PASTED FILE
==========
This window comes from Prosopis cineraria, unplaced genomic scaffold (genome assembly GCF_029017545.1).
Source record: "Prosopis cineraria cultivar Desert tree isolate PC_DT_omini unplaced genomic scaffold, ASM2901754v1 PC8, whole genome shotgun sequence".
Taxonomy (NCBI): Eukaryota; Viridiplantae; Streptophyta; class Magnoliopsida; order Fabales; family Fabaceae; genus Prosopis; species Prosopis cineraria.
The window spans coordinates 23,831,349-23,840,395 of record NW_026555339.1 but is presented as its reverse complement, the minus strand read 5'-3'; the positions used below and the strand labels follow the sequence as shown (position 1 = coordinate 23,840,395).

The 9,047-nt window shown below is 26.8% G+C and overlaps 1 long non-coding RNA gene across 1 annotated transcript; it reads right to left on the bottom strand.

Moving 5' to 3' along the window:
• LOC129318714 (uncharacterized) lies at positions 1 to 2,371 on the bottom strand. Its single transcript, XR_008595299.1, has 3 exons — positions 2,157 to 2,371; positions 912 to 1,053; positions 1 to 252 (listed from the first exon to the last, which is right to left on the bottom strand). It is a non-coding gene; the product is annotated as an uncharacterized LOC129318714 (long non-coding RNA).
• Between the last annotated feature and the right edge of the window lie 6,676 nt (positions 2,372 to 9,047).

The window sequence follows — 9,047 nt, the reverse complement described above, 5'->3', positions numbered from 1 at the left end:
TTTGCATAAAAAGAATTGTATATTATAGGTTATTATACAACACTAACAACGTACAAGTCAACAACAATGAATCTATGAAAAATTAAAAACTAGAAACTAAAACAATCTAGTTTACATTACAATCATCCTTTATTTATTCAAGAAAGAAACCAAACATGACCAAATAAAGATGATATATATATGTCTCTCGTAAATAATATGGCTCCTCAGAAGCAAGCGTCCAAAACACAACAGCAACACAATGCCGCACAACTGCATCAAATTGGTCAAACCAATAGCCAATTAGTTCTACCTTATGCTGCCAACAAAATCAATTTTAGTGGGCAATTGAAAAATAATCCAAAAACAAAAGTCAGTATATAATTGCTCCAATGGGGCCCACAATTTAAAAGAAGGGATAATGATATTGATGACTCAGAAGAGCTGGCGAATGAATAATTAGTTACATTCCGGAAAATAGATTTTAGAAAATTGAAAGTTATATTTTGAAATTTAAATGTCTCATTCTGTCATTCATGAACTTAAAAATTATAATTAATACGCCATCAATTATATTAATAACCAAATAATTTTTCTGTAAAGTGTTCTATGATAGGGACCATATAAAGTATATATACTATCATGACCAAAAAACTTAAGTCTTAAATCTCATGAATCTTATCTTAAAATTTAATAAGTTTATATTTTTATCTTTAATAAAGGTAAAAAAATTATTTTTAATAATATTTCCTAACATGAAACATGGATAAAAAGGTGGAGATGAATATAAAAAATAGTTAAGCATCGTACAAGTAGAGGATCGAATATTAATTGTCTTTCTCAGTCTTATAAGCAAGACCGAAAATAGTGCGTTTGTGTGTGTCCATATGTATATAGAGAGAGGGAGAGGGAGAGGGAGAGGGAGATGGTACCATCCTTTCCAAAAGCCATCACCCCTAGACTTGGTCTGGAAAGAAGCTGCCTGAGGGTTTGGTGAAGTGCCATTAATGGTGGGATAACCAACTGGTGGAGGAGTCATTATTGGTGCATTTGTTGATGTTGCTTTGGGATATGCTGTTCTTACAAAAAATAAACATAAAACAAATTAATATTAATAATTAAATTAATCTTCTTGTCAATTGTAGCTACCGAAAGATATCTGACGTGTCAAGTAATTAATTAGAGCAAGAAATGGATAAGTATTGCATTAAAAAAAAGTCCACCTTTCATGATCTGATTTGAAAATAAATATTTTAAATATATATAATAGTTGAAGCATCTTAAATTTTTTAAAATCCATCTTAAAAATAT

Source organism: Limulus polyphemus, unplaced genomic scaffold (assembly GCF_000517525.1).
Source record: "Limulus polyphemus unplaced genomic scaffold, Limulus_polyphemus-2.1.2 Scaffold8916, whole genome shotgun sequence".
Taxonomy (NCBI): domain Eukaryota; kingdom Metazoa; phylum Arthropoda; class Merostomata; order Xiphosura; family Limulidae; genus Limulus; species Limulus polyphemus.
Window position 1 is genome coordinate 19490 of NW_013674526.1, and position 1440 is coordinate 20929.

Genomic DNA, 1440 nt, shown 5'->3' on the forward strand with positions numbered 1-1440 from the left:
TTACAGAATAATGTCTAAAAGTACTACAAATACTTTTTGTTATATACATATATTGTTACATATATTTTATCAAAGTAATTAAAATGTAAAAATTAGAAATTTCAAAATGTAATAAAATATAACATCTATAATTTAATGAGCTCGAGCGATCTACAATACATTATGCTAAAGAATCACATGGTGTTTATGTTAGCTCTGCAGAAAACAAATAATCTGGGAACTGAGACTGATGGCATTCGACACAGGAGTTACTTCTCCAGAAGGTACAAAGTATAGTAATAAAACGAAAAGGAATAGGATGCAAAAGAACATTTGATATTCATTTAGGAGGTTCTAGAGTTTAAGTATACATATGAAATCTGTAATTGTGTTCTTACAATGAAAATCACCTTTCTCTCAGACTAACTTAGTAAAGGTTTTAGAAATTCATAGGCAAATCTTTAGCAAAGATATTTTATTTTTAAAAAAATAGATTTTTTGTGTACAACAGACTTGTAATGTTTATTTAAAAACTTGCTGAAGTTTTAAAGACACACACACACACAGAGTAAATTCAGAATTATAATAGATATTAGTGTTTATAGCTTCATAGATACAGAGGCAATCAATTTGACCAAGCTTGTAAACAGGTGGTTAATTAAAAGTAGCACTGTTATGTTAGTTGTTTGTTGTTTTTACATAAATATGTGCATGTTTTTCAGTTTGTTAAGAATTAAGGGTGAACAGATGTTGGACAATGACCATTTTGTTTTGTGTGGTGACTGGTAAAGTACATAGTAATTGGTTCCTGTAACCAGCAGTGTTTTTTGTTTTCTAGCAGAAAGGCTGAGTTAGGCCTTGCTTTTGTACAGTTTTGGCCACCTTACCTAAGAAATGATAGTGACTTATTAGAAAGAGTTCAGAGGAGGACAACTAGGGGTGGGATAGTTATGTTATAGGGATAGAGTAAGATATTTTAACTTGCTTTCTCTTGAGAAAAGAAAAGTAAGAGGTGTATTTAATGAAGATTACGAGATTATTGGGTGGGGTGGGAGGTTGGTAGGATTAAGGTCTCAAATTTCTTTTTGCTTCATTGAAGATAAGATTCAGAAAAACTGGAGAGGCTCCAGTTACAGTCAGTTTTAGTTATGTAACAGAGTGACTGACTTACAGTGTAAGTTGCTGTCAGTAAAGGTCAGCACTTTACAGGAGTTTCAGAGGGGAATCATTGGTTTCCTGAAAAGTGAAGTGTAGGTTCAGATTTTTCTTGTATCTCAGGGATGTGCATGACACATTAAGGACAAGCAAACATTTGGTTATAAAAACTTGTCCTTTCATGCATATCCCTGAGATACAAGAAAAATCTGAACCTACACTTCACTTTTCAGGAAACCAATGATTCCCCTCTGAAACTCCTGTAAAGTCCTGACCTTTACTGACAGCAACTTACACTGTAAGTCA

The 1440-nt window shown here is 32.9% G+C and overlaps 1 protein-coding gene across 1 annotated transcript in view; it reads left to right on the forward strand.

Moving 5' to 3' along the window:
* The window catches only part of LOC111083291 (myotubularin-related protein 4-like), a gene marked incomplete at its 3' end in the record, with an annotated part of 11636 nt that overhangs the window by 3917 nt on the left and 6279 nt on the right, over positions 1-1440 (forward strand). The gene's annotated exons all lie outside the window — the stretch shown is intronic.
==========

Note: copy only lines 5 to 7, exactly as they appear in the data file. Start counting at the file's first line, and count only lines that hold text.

The 9,047-nt window shown below is 26.8% G+C and overlaps 1 long non-coding RNA gene across 1 annotated transcript; it reads right to left on the bottom strand.

Moving 5' to 3' along the window:
• LOC129318714 (uncharacterized) lies at positions 1 to 2,371 on the bottom strand. Its single transcript, XR_008595299.1, has 3 exons — positions 2,157 to 2,371; positions 912 to 1,053; positions 1 to 252 (listed from the first exon to the last, which is right to left on the bottom strand). It is a non-coding gene; the product is annotated as an uncharacterized LOC129318714 (long non-coding RNA).